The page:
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RUIZ VS. JOSHUA 2, A BREAKDOWN

By Paul Magno | December 04, 2019
RUIZ VS. JOSHUA 2, A BREAKDOWN

This Saturday’s Clash on the Dunes card in Saudi Arabia is a different animal from most other boxing events. 

Unlike other promotions, this one isn’t necessarily about making a successful money haul, although that’s always nice. No, this one’s all about two things—Getting the Saudi investors on to the world stage in a big way and, for Matchroom Boxing and Team Joshua, getting those three heavyweight belts lost to Andy Ruiz on June 1 back into Anthony Joshua’s possession. 

But the charm and magic in boxing is that one man throwing two fists IS often enough to flip multi-million dollar, big business scripts. Will Ruiz once again have enough to ruin Joshua’s run towards superstardom or will Joshua emerge victorious, proving that the upset six months ago was merely a momentary hurdle to world domination? 

Here’s a look at Ruiz-Joshua 2 and how this whole thing could play out. 

Ruiz brings to the rematch what he brought the first time around—toughness, tenacity, solid skills, and underrated physical ability. He’s also carrying the knowledge that not only can he hurt the much larger, Adonis-like Brit, but he can flat-out beat him into submission.

In the first fight, Ruiz got what he got by not allowing Joshua to set himself up and tee off from the outside and then connecting with short, sharp punches inside of Joshua’s long-armed swings when the then-champ took the fight inside. 

It was a smart and simple strategy, built off of a balance-challenging jab and footwork, and its success was entirely contingent upon Ruiz being able to take some leather from the heavy-handed Joshua while also being able to win Joshua’s respect with his own power. Ruiz, of course, passed both tests with flying colors and proceeded to make history in New York’s Madison Square Garden. 

This time around, the Mexican-American will have to do his thing with an entire promotion and dubious Saudi commission possibly on his back, while potentially hobbled by a bad ref in Luis Pabon and, likely, two “unfriendly” judges in the UK’s Steve Gray and Canada’s Benoit Roussel tallying rounds.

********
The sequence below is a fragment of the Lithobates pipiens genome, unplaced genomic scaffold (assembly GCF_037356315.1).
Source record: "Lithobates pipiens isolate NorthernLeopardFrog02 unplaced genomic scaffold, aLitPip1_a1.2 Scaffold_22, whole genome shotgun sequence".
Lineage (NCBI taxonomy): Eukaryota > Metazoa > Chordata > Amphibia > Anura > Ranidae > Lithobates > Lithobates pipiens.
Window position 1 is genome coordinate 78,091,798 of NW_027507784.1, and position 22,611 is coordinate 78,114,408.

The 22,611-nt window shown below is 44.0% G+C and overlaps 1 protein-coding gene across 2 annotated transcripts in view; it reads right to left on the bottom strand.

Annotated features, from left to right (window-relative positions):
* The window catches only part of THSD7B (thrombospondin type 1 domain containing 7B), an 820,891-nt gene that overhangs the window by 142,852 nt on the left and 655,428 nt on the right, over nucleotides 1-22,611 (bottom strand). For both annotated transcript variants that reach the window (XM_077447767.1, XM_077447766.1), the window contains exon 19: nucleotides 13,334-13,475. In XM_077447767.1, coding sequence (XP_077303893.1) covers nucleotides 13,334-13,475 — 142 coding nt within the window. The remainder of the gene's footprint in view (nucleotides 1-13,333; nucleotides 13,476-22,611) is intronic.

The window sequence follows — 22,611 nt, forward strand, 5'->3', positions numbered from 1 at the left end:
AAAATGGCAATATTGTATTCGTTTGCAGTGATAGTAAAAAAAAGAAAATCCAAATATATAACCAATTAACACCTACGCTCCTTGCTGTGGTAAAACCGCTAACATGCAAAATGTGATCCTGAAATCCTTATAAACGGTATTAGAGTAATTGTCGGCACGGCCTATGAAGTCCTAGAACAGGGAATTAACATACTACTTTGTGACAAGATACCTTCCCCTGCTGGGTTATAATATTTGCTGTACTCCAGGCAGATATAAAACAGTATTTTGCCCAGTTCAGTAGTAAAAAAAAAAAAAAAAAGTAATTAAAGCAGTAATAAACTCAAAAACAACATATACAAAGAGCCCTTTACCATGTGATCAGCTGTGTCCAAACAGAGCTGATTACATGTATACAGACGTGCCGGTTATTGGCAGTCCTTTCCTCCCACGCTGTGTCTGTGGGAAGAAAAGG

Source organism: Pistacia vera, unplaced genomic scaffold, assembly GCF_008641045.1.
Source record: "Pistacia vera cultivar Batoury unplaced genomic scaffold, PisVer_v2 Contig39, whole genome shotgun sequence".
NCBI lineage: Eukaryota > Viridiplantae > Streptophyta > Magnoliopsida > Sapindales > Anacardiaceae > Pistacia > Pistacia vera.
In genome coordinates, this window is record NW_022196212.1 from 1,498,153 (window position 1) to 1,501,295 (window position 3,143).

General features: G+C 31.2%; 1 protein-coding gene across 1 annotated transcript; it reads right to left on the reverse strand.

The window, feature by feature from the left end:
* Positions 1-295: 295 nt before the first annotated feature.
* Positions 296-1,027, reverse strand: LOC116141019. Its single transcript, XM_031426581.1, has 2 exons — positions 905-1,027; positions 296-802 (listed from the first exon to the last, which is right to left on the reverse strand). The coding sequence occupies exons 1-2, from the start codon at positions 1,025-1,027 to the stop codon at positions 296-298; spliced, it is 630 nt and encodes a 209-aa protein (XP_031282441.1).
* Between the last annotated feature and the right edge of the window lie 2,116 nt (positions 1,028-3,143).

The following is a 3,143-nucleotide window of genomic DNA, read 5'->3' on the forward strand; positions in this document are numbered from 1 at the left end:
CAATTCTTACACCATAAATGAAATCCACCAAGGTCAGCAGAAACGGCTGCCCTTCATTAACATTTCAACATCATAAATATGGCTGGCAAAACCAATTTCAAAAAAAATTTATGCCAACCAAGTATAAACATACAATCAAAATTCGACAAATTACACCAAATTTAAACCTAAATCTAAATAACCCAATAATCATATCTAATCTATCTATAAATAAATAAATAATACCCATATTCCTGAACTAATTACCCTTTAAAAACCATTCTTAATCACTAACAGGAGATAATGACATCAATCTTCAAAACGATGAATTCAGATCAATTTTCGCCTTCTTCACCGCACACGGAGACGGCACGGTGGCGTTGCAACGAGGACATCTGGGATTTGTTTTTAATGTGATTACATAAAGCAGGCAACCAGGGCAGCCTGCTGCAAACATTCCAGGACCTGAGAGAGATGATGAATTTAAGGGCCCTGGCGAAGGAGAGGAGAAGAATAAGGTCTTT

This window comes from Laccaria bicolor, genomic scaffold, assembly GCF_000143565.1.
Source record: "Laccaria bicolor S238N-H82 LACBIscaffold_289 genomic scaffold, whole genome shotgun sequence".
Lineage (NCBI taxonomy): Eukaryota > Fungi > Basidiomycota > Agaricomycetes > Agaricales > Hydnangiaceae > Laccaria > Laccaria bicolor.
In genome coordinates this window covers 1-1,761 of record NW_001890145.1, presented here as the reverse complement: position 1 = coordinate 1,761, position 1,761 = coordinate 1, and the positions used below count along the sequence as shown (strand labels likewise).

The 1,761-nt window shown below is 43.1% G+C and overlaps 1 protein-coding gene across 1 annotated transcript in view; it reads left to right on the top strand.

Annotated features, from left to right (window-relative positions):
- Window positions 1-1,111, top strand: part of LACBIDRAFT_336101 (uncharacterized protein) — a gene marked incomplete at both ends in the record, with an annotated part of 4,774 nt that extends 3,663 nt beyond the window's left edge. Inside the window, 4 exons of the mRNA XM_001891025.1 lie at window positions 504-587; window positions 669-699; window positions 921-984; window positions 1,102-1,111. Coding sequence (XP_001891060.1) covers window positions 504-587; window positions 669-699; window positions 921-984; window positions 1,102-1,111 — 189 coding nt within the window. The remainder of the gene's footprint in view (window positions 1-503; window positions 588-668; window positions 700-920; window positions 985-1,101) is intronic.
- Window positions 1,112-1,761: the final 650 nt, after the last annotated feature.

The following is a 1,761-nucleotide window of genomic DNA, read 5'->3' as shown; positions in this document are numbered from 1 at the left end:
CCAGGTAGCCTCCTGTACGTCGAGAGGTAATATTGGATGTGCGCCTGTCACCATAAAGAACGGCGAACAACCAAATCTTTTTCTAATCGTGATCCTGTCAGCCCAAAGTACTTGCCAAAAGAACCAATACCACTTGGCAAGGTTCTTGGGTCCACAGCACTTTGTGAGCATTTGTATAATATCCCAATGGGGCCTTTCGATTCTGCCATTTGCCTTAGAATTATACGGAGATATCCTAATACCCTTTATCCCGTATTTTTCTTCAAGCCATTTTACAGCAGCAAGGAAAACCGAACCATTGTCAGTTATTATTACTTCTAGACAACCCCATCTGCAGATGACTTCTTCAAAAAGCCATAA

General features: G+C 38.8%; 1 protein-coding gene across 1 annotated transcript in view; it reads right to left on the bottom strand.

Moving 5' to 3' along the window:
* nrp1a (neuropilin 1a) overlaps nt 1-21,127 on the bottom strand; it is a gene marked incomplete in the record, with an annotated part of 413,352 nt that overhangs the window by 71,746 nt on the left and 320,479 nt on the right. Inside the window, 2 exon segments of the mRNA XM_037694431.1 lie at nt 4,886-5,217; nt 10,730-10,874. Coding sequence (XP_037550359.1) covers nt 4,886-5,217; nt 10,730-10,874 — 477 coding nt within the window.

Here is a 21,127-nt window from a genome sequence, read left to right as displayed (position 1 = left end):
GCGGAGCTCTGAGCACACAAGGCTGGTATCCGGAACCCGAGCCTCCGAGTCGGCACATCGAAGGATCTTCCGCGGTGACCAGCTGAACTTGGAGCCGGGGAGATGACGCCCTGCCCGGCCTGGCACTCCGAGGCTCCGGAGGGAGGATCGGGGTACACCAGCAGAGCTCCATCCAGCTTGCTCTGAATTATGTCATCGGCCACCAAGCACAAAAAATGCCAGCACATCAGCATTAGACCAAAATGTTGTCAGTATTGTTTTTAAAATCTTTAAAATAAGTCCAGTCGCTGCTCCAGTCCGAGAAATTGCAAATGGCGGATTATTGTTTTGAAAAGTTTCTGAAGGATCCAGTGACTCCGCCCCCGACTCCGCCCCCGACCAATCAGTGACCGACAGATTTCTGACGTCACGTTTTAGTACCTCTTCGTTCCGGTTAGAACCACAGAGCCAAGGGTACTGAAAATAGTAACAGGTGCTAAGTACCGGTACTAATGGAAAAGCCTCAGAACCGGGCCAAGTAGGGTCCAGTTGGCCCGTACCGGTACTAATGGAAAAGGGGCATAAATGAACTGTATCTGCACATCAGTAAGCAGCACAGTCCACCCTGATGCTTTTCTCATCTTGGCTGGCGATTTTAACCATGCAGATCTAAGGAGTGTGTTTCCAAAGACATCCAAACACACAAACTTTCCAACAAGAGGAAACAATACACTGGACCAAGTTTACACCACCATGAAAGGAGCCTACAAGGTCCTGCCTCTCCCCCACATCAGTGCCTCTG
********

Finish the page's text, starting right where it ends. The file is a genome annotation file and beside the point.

Ruiz will also have to deal with the fact that he’s now a known, respected commodity. Joshua, who may have come into their first fight a bit flat and unprepared for what Ruiz could do, will not underestimate him a second time and will likely shape his own ring strategy accordingly.

This means Ruiz will probably have to dig harder and be more aggressive this second time around. With Joshua fighting from the outside, utilizing a thudding jab, Ruiz will be forced to take more risks and craft moments where he can punch inside the former champ’s long reach. And he will be pressed to do so with the understanding that he may not be getting the benefit of the doubt on any of the judges’ scorecards. 

When it comes to Joshua, there’s a temptation to doubt his mental toughness after what we saw in the first Ruiz fight, especially the passivity he displayed in defeat. But the world saw him dig down deep and go to war with Wladmir Klitschko in the biggest fight of his career back in 2017, so it’s clear he has at least a bit of the warrior in him.

“AJ” will once again hold a size, strength, and power advantage over Ruiz and, in his jab, he’s got the weapon in his arsenal to completely nullify most of what the new champ aims to do. As mentioned before, he’s also got the entire playing field tipped in his favor. 

The fact that this is still close to an even-money affair is a testament to just how much Joshua’s meek performance back in June turned off observers. Joshua will have to prove that his loss was a one-time aberration and overcome whatever doubt still lingering in his own mind about who he really is. In a lot of ways, the biggest fight on December 7 is Joshua vs. Joshua as the one-time “Boxing’s next big thing” fights to cast aside his fleshy demon and prove himself to be a true elite, all-time level heavyweight.

The path to victory for Joshua this coming Saturday is well-paved already. All the UK star needs to do is walk that road. Ruiz, however, has what it takes to knock the former champ off that road and into a possible career-ending abyss. 

If Ruiz doesn’t come out hard to take the fight to Joshua and style his way around a jab-heavy effort, we may see a dullish decision in Joshua’s favor. If Ruiz DOES come out hard, though, he runs the risk of walking into something big. 

The new champ will have to be smarter, sharper, and tougher than ever before if he hopes to hold on to his titles in this event put together to get the belts back to Joshua. Ruiz has defied the odds before, but this may be too much to ask of him. 

Ruiz CAN flip the script, but cold, hard reality says that Joshua has too much stacked in his favor this time out. Joshua wins via unanimous decision.

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